Iconic ‘Scream’ painting to go on sale at last

Edvard Munch’s ‘Scream’, which is expected to sell for $80 million this Spring.

Art lovers are set for the auction of the decade, after it was announced that Edvard Munch’s ‘The Scream’ is to be put up for sale. This great portrait of despair could fetch up to $80 million.

Walking one evening by a fjord in his native Norway, Edvard Munch was suddenly seized by a terrible melancholy. ‘The sky turned blood red,’ he wrote in his diary. ‘My friends went on, but I stood there trembling with anxiety – and felt the infinite scream of nature.’

This moment of psychological horror inspired The Scream, an image that has seared itself onto the modern consciousness: a bald, gaping man covers his ears while all around him the lurid sea and sky contort.

Munch depicted this image in four paintings. Now one of them is up for sale – at an expected cost of $80 million. With a price tag like that, The Scream would rank among the most expensive paintings ever sold at auction – a list topped by Pablo Picasso‘s Nude, Green Leaves and Bust at $106 million.

In Munch’s own time, the emotional rawness of his masterpiece led reviewers to label him disturbed. But the painting soon became iconic as a representation of existential despair: psychologists and critics saw in The Scream an expression of profound internal angst. In 1961 Time magazine splashed it on the front cover of an issue dealing with the ‘guilt and anxiety’ they perceived in modern American society.

The Scream is not the only celebrated work to have plumbed the soul’s gloomiest depths. From Greek tragedy to Shakespeare’s Hamlet to the agonised howls of bands like Radiohead, we have always admired art that deals with strife and depression.

As poet Don Paterson has put it, ‘it seems that imaginations thrive on the darker stuff.’ Some have even questioned whether great art can ever be completely positive: ‘happiness,’ as the saying goes, ‘writes white.’ Nowadays The Scream is probably too familiar to cause much unease. It has been daubed on mugs, tea towels and movie posters, and parodied in cartoons like Charlie Brown and The Simpsons. Ultimately, though, these pastiches only confirm its symbolic power.

Scream of the crop

What can we get from a work of art, some ask, if all it shows us is misery? Life is tough enough as it is: we look to entertainment for escape from hardship and drudgery. Good art, they say, ought to make us happy – painting pictures about depression is self-indulgent and masochistic.

Fans of Edvard Munch disagree: art is not just entertainment, they say, but an exploration of the human soul. If artists ignore the pain and anxiety that we all sometimes feel, their work will be bland and untruthful. Art can and should help us to examine our innermost fears.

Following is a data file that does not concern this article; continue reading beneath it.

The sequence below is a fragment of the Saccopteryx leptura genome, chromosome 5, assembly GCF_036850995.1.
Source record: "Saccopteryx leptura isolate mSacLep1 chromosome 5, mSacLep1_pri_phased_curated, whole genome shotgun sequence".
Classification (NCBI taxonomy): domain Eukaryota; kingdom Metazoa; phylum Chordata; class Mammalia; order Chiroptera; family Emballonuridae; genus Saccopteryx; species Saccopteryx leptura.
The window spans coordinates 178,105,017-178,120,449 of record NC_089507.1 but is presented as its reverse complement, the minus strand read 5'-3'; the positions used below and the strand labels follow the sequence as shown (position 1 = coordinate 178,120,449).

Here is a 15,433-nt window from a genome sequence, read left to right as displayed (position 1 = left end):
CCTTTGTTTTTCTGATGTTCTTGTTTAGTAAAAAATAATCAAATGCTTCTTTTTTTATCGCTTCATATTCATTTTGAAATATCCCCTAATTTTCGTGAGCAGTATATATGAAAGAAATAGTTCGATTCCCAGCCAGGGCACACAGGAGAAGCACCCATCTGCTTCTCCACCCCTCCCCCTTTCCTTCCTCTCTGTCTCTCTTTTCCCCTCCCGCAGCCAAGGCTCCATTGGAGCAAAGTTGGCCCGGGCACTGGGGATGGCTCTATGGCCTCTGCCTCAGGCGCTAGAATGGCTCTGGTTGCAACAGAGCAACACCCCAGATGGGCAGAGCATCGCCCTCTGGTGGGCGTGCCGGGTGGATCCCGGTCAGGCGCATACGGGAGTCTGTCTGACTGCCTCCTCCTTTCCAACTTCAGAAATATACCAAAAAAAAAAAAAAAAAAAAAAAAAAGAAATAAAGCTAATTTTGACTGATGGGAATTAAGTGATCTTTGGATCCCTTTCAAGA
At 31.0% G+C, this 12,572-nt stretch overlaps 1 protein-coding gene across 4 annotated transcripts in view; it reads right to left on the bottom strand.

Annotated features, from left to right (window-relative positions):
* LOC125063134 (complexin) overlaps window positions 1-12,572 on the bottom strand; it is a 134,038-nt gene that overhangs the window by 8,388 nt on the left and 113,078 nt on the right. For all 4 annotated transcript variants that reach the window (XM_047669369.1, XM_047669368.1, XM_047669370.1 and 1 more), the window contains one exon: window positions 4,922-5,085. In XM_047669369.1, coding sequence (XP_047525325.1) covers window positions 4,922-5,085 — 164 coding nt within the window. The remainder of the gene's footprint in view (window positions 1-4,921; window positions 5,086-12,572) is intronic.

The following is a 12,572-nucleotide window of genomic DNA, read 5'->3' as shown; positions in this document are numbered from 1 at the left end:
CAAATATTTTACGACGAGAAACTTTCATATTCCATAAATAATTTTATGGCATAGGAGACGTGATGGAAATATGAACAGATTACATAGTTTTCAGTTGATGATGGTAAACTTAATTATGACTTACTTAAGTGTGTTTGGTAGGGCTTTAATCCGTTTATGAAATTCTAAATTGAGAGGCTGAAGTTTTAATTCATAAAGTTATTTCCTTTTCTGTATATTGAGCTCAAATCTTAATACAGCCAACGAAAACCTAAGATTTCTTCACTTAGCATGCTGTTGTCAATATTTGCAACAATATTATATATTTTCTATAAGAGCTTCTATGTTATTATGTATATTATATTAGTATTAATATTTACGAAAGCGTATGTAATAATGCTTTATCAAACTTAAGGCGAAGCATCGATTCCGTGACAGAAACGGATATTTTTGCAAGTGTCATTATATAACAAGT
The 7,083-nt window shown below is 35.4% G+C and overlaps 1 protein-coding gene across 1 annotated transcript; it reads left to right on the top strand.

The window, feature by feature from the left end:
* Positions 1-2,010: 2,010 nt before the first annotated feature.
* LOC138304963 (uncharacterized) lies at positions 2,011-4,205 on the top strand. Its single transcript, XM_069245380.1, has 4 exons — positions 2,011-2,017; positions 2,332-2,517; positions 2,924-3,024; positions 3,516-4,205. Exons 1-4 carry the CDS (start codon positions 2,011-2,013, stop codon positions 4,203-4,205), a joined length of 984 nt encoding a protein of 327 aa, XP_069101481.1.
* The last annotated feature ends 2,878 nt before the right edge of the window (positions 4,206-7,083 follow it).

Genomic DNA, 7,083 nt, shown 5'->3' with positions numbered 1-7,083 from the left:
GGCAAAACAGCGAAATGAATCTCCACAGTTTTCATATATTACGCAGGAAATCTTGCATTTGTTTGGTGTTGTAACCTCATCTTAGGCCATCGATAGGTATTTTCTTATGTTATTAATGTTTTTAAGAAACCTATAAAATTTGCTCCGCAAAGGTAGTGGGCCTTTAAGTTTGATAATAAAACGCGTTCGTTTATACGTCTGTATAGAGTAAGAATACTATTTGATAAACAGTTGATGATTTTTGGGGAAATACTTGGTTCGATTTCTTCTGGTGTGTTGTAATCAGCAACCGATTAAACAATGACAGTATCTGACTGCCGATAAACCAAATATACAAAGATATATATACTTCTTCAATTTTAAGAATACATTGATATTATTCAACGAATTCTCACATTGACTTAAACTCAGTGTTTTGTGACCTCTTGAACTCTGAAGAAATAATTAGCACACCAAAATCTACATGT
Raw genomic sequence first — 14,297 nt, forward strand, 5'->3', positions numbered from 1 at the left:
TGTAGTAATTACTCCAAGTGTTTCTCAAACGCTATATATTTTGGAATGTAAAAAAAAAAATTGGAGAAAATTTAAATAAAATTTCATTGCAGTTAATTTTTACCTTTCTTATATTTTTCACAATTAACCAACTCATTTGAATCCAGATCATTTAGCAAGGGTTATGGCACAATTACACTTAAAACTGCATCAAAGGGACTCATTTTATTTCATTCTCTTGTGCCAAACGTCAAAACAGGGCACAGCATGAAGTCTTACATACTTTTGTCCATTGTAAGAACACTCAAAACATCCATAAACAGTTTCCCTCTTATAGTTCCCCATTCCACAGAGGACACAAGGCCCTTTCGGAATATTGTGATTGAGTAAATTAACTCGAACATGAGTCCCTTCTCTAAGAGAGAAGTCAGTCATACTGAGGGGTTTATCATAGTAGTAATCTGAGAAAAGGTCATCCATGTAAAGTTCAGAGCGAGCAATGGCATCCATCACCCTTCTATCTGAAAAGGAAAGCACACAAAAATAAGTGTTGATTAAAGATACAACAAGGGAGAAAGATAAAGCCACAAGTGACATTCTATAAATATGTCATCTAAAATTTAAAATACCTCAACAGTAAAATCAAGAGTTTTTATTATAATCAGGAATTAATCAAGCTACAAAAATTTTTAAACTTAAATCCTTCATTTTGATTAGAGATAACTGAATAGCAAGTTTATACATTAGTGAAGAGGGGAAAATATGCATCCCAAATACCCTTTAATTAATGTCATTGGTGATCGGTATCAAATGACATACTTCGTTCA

You Decide

  1. Is The Scream all it’s cracked up to be?
  2. Should good art make us happy?


  1. Sketch the design for a picture that deals with pain or depression.
  2. Write a totally happy poem – can you avoid being bland?

Some People Say...

“Happiness is boring.”

What do you think?

Q & A

What makes this painting such a big deal?
Apart from the enormous familiarity of the image, it is also an important work in art history: its attempts to deal with the artist’s subconscious emotions rather than convey a scene were revolutionary. This caused widespread shock, and influenced a whole movement known as ‘expressionism.’
Where can I see it?
This version is privately owned, and will probably remain so after its sale. But the other three are on public display in Oslo: two in the National Gallery and one in the Munch Museum.
Why The Scream?
Most people assume that the title refers to the expression on its subject’s face. But according to Munch, the ‘scream’ of the title is actually the disembodied sound of the character’s anxiety, which he is covering his ears to block out.

Word Watch

Edvard munch
Edvard Munch was a Norwegian painter whose radical style influenced much of 20th Century art. His grandiose themes included things like life, death, sex or melancholy, and his paintings were often disturbing. The pain they depict was probably caused partly by a difficult childhood: his mother died when he was very young, he suffered from tuberculosis and his family had a history of severe mental illness.
Pablo picasso
Spanish cubist painter Pablo Picasso is perhaps the most famous painter of the 20th Century. In his lifetime he was so successful that he could pay generously for meals at expensive restaurants by simply doodling on a napkin. He too often dealt with painful subjects: his best-known painting, Guernica, is a hellish representation of the horrors of war.
Influenced by Sigmund Freud and Carl Jung, many psychologists from the mid-20th Century onward believed that our minds are dominated by subconscious fears and scars from childhood experience. The Scream came to be viewed as a symbol of these suppressed anxieties.

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